These strategic groups help them gain access to females.
People, sometimes, are known for their cooperative relationships. The ability to create strategic alliances was thought to be unique to humans.
A new study finds, however, that male bottlenose dolphins form large networks where their partnerships assist them in their competition over females.1
Simon Allen, a senior lecturer at the University of Bristol’s School of Biological Sciences, contributed to the study. He and his team have been studying Indo-Pacific bottlenose dolphins (Tursiops aduncus) at Shark Bay in Western Australia for decades.
“With 40 years of dedicated research on this remarkable population of dolphins, we delve into many aspects of their social lives, the daily challenges they face in finding mates and food, their genetics, their acoustic communication, their foraging specializations, and how such a society beneath the waves could come to converge with our own in certain ways despite being so distantly related,” Allen says.
He points out that dolphins certainly don’t resemble humans. They don’t walk on two legs, can’t change their facial expressions, and don’t have fingers that grip or opposable thumbs. However, they share some important characteristics with people.2
“They each have individual signature whistles, equivalent to a human name, which they can use to announce their presence, call each other, or refer to one another,” Allen says. “Like us, they have extremely large brains, three times larger than similar-sized relatives; and Shark Bay’s Indo-Pacific bottlenose dolphins, in particular, also form strategic, multi-level alliances.”
It’s not a matter of what makes them so interesting, he says.
“An alternative question might be: ‘How could we not find bottlenose dolphins fascinating?’” Allen says.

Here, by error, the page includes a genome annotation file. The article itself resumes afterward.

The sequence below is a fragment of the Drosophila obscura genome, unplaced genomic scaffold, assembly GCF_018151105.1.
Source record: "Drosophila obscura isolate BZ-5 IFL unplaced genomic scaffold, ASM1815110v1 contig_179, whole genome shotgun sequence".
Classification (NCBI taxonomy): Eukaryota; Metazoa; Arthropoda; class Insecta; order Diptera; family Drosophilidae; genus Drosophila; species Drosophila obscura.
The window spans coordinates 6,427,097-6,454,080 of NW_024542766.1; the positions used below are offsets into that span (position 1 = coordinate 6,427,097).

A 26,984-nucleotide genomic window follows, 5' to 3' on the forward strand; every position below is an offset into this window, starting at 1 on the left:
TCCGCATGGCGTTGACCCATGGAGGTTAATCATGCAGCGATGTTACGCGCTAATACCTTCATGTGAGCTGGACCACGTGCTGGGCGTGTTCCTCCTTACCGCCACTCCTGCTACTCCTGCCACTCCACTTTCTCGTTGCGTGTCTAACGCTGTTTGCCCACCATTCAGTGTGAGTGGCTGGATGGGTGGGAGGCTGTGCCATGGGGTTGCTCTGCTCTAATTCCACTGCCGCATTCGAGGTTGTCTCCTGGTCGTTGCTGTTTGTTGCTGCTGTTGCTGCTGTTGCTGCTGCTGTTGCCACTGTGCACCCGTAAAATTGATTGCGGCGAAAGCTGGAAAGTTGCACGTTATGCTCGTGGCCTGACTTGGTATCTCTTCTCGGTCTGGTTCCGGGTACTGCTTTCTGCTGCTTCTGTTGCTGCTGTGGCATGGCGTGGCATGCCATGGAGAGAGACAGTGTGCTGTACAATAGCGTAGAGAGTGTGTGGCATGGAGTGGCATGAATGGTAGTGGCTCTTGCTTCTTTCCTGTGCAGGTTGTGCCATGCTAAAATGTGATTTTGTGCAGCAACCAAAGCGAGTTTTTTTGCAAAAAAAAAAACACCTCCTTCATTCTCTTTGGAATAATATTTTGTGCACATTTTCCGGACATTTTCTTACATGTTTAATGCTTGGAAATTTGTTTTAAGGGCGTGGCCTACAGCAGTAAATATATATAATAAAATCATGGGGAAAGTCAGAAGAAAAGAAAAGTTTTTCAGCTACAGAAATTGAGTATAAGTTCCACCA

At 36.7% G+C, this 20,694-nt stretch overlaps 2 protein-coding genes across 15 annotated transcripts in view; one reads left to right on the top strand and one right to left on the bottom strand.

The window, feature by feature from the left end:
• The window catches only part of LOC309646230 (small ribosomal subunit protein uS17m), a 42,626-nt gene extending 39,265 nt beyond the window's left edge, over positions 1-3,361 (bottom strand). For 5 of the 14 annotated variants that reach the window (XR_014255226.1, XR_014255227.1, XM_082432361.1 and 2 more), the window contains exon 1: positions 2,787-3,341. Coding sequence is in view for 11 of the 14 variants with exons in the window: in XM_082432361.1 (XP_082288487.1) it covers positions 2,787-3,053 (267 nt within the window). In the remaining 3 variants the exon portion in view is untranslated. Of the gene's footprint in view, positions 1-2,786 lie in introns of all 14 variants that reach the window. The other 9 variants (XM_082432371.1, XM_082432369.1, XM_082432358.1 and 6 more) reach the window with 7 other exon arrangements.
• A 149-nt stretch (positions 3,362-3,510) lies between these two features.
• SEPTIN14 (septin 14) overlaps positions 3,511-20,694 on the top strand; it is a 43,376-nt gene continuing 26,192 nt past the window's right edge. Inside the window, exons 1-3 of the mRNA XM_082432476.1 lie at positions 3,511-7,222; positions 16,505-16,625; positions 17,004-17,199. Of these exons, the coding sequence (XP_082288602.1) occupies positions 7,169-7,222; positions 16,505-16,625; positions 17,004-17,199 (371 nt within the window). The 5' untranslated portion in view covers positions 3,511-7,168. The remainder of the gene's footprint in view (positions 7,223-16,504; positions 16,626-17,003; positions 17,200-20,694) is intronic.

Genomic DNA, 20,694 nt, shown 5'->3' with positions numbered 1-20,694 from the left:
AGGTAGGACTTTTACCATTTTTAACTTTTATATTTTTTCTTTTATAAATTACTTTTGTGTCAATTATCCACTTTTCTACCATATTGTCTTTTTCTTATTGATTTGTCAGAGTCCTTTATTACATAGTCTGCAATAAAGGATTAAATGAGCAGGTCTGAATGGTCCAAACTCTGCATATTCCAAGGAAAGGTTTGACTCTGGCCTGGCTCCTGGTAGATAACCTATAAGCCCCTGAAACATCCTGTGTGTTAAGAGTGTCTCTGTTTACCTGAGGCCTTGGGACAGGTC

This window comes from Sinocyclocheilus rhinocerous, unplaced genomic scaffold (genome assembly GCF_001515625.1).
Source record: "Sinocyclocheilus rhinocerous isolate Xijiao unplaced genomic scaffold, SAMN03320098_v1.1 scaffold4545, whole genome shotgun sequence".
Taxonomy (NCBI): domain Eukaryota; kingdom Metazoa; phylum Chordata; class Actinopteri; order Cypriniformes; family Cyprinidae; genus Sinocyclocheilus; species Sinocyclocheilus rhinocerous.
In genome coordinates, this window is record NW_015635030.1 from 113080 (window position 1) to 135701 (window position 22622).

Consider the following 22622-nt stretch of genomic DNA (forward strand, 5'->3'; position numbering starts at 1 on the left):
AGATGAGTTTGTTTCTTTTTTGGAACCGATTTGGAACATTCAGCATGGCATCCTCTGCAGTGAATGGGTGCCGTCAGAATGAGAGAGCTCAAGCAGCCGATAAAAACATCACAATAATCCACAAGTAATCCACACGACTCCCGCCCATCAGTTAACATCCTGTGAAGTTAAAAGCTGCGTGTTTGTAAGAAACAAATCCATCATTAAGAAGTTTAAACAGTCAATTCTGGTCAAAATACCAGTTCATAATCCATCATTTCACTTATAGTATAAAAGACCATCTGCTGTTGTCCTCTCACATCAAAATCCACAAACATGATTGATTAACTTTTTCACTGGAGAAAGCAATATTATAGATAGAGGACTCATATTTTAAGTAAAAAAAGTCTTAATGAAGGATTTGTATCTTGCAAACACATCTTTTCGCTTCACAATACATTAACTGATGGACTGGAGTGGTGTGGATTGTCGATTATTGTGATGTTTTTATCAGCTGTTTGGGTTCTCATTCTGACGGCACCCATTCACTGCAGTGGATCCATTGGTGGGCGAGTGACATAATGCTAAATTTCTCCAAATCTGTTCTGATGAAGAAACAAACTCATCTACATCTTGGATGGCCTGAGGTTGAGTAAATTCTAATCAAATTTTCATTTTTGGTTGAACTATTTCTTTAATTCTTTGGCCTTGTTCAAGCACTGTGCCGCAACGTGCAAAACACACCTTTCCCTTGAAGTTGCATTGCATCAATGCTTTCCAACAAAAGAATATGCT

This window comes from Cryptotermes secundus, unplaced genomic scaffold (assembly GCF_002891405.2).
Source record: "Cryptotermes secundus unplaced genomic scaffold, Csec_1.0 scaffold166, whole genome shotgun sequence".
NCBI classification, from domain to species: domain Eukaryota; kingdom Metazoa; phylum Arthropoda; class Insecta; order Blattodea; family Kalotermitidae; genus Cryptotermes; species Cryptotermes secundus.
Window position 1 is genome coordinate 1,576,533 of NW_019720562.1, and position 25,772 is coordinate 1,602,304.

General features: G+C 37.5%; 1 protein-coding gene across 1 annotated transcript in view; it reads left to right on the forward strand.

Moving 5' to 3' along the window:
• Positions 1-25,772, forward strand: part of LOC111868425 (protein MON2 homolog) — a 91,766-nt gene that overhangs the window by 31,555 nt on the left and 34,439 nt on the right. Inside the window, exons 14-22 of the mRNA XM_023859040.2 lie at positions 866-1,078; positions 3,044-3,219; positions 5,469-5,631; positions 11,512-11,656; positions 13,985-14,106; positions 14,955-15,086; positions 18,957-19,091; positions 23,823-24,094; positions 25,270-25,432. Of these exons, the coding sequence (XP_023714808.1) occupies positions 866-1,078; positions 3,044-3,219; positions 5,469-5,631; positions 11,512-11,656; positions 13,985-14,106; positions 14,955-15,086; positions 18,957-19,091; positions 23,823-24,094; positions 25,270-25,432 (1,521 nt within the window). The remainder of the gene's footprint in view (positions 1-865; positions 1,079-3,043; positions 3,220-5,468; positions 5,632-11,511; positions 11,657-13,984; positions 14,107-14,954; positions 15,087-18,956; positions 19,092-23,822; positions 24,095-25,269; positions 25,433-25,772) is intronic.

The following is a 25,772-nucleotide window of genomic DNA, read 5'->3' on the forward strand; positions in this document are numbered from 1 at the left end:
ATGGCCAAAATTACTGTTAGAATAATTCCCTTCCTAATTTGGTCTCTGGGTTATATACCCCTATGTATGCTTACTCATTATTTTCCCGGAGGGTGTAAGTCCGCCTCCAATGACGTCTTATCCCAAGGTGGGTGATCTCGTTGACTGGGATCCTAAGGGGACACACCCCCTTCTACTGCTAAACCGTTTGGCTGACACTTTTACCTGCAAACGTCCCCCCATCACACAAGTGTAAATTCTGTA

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Some animals form alliances and work together, often in contests over rank or to get access to females. Lions often team up with relatives and may attempt to overthrow another alliance in an attempt to commandeer a pride of females. Some primates form coalitions, usually to get access to mates.2
“Male dolphins in Shark Bay, on the other hand, form alliances within a large, open, social network. We show that this is the largest alliance network known outside of humans, and that these alliances are not only strategic but multi-level,” Allen says.
They found that the male dolphins in Shark Bay form first-order alliances which is a team of two to three males who work together to court females. Then there are second-order alliances of four to 14 unrelated males that compete with other alliances over access to female dolphins. And third-order alliances are between cooperating groups of second-order alliances.1
“Strategic, multi-level alliance formation was once thought unique to humans, think local football team, provincial team, and then national team, or local council, state government and even international alliances—this level of cooperation is a hallmark of our intelligence and success as a species. Here we see three levels of alliance formation in a population of a species other than our own.”
For their research, scientists studied dolphin behavior and group configuration by approaching them on small research boats and photographing the animals. They did these surveys for decades and followed specific male alliances and female groups.2
“We have built up an incredibly rich and detailed picture of the population’s social lives—who are friends, who are foes, and how does this change over time?” says Allen.
The results were published in the journal Proceedings of the National Academy of Sciences.
Critical for Success
Researchers say these relationships between male dolphins are crucial for them to succeed. They determine how they are able to court females, which is critical to their reproductive abilities.
“The multi-level nature of their alliances are, to our knowledge, unparalleled in the (non-human) animal kingdom,” Allen says.
“The advantages to multi-level social cooperation in humans can be seen everywhere, in trade, military or sporting successes, for example.”